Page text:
Personally, though, I would prefer a nomination for “Finest Girl (Bin Laden Song),” though it would never be able to be performed live at the Oscars due to its, er, colorful language. But the Academy previously awarded “Lose Yourself” from 8 Mile and “It’s Hard Out Here For a Pimp” from Hustle & Flow, so the Academy is not afraid to honor profanity. And I give points to “Finest Girl” for catchiness and hilarious shock value.

Again, this is a pipe dream.

Queen of Katwe

Queen of Katwe is expertly produced and directed, but was criminally under-seen. While not a perfect movie, it’s the kind of ensemble and human story that the Oscars generally love. But so far it’s scoring almost nil for awards notice.

David Oyelowo’s performance is charismatic and effortless as Robert Kutende, a part-time ministry outreach coach who becomes protagonist Phiona’s greatest mentor and advocate. Since they passed over Mr. Oyelowo’s incredible turn as Dr. King in Selma 2 years ago, this would be a good time to make it up to him with a Best Supporting Actor nomination. Honestly, it’s a big enough part, he could be considered for Best Actor, but both are longshots.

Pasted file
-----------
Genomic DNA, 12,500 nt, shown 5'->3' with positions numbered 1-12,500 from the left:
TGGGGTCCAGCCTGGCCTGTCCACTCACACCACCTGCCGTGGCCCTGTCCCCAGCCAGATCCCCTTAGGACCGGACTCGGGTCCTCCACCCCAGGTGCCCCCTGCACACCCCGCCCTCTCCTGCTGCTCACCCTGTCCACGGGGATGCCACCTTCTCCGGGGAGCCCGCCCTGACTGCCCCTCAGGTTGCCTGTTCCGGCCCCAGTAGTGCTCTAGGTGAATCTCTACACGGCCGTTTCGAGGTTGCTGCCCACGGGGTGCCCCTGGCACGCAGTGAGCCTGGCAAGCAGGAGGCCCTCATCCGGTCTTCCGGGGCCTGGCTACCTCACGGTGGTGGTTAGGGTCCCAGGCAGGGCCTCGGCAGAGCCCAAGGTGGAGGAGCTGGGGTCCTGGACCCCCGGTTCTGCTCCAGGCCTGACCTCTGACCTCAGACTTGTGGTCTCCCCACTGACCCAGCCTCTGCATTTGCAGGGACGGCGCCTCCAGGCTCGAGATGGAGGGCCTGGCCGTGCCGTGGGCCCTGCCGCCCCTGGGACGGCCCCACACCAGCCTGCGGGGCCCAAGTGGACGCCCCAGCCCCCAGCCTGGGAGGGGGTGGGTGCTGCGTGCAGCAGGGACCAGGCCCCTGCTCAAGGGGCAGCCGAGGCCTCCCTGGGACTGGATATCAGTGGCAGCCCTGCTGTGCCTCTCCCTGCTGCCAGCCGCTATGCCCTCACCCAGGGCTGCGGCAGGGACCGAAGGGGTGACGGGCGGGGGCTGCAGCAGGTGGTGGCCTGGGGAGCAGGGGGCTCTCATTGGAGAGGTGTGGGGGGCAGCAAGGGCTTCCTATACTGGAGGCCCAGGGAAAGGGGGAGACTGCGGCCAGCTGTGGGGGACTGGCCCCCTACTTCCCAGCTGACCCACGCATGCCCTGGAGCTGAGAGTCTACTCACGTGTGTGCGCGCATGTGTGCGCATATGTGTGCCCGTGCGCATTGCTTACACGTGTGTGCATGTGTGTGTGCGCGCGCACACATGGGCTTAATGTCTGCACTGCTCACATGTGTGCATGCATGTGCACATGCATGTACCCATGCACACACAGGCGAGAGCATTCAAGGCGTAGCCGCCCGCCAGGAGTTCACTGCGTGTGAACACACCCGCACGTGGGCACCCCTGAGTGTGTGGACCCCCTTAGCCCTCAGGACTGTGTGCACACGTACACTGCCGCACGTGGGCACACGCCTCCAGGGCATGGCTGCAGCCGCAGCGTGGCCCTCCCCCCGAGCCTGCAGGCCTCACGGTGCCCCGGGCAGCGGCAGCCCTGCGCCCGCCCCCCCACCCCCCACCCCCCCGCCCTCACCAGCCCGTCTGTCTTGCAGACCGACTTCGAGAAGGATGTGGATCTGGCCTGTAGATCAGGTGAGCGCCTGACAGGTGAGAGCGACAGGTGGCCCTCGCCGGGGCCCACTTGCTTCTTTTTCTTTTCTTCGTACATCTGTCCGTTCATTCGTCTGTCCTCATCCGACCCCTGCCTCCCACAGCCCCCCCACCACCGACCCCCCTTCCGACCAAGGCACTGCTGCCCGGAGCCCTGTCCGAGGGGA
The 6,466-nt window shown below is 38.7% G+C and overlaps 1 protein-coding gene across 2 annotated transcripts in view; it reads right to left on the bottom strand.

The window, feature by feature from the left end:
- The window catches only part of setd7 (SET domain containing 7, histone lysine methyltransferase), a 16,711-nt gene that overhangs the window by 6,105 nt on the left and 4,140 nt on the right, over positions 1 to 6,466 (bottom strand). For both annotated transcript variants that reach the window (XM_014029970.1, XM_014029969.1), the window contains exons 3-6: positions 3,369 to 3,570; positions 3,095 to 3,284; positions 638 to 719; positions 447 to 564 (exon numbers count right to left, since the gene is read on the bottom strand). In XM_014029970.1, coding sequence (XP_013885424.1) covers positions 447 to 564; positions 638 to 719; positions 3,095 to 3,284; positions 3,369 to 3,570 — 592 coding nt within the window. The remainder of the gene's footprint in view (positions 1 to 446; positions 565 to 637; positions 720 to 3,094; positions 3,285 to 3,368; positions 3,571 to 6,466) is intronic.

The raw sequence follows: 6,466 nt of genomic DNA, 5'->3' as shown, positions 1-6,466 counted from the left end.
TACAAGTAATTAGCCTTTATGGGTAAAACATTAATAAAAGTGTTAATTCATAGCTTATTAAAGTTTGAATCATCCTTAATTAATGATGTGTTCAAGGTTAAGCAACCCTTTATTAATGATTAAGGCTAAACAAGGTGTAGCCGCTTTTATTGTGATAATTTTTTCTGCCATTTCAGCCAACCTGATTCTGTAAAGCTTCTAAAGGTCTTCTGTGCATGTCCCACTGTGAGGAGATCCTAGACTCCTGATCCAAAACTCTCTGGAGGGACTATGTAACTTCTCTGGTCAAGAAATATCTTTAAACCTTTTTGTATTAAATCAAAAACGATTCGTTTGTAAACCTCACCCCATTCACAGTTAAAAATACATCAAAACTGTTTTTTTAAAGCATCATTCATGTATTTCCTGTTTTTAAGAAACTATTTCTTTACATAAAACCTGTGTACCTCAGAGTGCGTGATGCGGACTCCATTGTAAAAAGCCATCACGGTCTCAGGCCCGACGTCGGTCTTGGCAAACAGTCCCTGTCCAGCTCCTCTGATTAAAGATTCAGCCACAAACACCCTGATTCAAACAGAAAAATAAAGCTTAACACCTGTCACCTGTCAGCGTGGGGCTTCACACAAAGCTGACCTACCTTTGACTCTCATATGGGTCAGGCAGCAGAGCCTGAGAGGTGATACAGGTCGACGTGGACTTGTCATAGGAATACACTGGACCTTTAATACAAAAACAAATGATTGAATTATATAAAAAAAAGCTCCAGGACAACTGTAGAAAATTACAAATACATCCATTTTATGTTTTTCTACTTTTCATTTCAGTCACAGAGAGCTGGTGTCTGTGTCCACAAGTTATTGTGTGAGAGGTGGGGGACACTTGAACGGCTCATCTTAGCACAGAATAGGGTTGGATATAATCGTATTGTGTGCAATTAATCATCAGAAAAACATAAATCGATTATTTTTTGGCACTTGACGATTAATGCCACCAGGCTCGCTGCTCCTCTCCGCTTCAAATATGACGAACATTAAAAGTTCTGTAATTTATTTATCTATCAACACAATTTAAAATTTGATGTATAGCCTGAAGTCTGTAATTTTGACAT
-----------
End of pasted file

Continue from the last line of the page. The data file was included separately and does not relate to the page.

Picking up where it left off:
In an ideal world, I think it could contend for Best Adapted Screenplay. This type of film lends itself to sappy dialogue, but there’s none of that here. William Wheeler’s pen effectively puts “show don’t tell” to good use and doesn’t rely on shock value to pull in the audience.

Kubo and the Two Strings

Best Sound Mixing, please? While the visuals may be the talking point for Kubo, the sound mixing is essential to the story and keeping the audience trained on those stunning visuals. And when there’s a magic stringed instrument involved, sound mixing should be equally magical. Here, it most certainly is.

While it should have no problem scoring a Best Animated Feature nomination, there is also an exciting possibility that it could be considered for Best Costume Design after the Costune Designers Guild recently nominated it for its annual award.

Florence Foster Jenkins

While no one doubts Meryl Streep’s incredible performance, I’d love to see Simon Helberg get some love for his turn as Cosme McMoon, the San Antonio-bred piano player who became Mrs. Jenkins’ loyal accompanist. I’ve always thought he was talented and it’s great to see him do some character work outside of The Big Bang Theory. Plus, that’s actually him playing the piano – what?!